BETHEL— When officials from the Salvation Army Alaska Division came to visit Bethel last month, they came with the intention to merely explore how they might help.
“We think it’s time to reach out and see what can be done,” said Salvation Army Major George Baker. “We’re hoping after our visit here we can go back and do some brainstorming and crunch some numbers and hopefully in six months or so we can start a program out here. When we come we come to be a part of the community, not to tell the community what to do.”
Over two days, Salvation Army officials held conversations with several key players in town, including the Yukon Kuskokwim Health Corporation, ONC members, Tundra Women’s Coalition, Bethel Winter House, the city jail and more. What they came away with was an overwhelming, rabbit hole-like list of problems.
TWC Deputy Director Susan Taylor talked about substance abuse problems and a need for more long term housing for women. Vice Mayor Rick Robb talked about the needs of low-income people and a need for housing for people coming out of jail, people with mental health issues and people with substance abuse issues. The Bethel Winter House board talked about how they needed to create a more sustainable project. ONC spoke about the astronomical prices of food. ONC’s Gloria Simeon said she was worried about the possibility of the senior center shutting down.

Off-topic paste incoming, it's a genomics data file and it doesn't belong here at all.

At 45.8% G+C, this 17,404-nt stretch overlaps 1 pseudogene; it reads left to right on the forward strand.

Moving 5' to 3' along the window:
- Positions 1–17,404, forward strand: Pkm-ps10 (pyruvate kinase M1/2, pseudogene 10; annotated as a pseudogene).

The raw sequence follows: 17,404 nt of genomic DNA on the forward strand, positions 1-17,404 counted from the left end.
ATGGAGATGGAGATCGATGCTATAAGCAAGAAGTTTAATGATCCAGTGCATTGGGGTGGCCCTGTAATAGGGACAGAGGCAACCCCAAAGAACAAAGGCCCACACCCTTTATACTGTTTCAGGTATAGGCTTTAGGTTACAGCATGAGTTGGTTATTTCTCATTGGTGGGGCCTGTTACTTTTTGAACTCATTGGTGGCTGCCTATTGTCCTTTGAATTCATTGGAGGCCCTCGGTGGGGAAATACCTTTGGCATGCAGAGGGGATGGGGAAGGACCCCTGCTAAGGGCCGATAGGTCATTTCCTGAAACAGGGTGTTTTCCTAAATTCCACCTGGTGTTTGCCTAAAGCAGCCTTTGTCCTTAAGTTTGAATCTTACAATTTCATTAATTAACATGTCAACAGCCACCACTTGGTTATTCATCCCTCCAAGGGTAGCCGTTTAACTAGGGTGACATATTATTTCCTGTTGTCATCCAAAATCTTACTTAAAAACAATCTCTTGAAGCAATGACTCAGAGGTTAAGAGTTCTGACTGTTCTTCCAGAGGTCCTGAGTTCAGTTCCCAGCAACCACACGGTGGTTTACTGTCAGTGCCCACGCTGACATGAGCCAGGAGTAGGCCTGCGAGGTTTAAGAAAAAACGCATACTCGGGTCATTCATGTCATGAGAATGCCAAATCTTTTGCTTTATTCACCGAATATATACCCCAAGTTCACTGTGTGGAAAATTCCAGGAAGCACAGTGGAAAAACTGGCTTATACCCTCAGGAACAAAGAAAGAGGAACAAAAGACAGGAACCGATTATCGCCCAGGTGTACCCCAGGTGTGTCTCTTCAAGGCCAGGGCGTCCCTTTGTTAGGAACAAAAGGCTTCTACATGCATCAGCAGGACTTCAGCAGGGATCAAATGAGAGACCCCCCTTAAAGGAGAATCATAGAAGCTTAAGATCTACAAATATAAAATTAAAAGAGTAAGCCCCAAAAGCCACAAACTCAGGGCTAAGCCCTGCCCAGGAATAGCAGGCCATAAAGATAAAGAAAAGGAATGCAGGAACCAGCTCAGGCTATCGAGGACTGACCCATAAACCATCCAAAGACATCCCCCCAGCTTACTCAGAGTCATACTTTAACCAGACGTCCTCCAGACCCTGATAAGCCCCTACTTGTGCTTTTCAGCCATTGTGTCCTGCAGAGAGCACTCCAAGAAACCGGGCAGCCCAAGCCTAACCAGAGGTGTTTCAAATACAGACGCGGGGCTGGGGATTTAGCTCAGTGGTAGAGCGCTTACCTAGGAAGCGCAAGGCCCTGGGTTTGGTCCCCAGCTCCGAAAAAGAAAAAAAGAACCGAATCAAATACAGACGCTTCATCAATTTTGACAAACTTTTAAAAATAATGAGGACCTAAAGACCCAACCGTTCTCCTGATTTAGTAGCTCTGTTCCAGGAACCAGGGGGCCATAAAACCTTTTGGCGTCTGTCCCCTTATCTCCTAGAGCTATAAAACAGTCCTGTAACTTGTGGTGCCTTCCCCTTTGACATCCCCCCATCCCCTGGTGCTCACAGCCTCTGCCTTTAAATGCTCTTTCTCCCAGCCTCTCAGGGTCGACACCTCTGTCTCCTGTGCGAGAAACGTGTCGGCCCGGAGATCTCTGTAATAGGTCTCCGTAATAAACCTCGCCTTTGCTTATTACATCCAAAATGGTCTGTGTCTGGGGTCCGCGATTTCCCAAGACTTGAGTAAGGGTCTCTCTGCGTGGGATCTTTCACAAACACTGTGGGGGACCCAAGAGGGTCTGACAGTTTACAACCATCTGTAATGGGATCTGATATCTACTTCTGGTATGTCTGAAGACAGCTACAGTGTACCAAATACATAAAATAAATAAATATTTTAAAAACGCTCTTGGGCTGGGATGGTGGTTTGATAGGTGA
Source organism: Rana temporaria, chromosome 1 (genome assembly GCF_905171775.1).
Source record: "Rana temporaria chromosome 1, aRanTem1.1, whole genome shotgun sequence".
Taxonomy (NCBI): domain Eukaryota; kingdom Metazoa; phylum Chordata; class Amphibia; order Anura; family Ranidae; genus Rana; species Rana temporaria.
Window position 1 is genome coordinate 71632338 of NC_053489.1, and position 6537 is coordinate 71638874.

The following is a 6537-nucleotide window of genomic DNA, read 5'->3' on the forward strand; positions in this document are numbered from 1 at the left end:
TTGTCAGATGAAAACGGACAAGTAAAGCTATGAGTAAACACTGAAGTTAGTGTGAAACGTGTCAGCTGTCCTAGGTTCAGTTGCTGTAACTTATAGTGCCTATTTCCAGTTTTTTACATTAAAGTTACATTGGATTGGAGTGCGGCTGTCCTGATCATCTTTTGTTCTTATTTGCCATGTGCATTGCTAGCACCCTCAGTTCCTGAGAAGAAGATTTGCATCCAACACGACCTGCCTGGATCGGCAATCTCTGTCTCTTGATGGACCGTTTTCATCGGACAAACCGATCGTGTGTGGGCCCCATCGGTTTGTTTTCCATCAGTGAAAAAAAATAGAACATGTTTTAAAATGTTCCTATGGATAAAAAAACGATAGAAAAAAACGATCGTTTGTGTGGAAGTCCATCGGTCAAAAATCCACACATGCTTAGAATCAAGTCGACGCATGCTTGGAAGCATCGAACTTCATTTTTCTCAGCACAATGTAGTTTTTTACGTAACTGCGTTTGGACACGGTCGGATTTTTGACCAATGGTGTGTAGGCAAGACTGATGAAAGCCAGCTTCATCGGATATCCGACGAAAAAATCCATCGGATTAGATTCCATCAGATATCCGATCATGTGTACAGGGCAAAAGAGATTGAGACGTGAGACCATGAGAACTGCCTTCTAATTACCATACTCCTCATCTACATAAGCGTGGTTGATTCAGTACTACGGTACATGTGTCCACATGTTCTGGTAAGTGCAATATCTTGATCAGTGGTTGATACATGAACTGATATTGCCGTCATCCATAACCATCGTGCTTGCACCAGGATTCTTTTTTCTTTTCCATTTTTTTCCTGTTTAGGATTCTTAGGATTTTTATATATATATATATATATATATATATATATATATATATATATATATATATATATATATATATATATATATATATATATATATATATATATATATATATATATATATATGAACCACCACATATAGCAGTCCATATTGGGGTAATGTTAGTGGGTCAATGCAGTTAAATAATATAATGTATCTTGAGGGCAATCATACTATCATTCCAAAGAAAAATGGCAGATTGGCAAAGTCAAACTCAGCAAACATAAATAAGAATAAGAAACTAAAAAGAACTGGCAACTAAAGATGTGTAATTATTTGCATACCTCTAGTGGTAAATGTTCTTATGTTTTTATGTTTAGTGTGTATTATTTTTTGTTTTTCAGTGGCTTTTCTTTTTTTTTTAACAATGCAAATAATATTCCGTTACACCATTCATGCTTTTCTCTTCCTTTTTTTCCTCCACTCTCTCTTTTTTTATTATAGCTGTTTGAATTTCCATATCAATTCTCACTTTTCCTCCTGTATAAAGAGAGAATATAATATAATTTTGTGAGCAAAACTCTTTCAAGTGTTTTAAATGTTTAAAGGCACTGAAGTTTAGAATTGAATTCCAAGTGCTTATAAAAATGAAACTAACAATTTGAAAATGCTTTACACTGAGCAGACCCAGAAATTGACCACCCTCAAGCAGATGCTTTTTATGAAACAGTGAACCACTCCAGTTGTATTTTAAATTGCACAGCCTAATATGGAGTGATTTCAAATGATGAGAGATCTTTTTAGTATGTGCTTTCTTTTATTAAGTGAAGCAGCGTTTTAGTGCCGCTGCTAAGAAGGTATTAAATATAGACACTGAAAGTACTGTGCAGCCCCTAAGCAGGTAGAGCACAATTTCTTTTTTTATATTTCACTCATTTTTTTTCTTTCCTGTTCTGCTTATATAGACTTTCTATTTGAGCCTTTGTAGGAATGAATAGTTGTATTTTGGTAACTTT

“There’s a tremendous need out there. I can go on and on,” said ONC’s Zacharias Brink.
There are things that community members are doing right in the Bethel community. People mentioned the success of TWC, the food bank, Bethel Winter House, the Sobering Center and the senior center, among other programs.
“We have a long way to go but I think as a community and as a region we pull together when we need to,” Simeon said.
Baker was careful to say that he did not want to disrupt anything that was already working.
“I want to say right up front that we have no plans to come in and change the way things are run,” Baker said. “That’s not the way we work. If there’s a food bank, we don’t want to come in and make a food bank. If there’s already a shelter, we don’t want to come in and make a shelter. We don’t want to duplicate anything that’s already here.”
Salvation Army officials also noted their interest in working with the villages in the region, though it may be a while before they can set up a program to do that. Simeon noted the importance of this idea.
“Things that are happening in the villages are going to show up here. Things come to roost in Bethel,” she said.
At the time, Salvation Army officials are being open-minded about what they can do. While the Salvation Army usually starts out in a new area with just a volunteer or a part-time worker, Baker said they may need to think about skipping ahead to creating an outpost, which would have two full-time workers and possibly a facility or an office. He said they want to hopefully start up within six to nine months, or by the end of the year.
“What we want to do is improve the quality of life any way we can. Some things we can’t do. No single organization can, but we want to do what we can,” he said.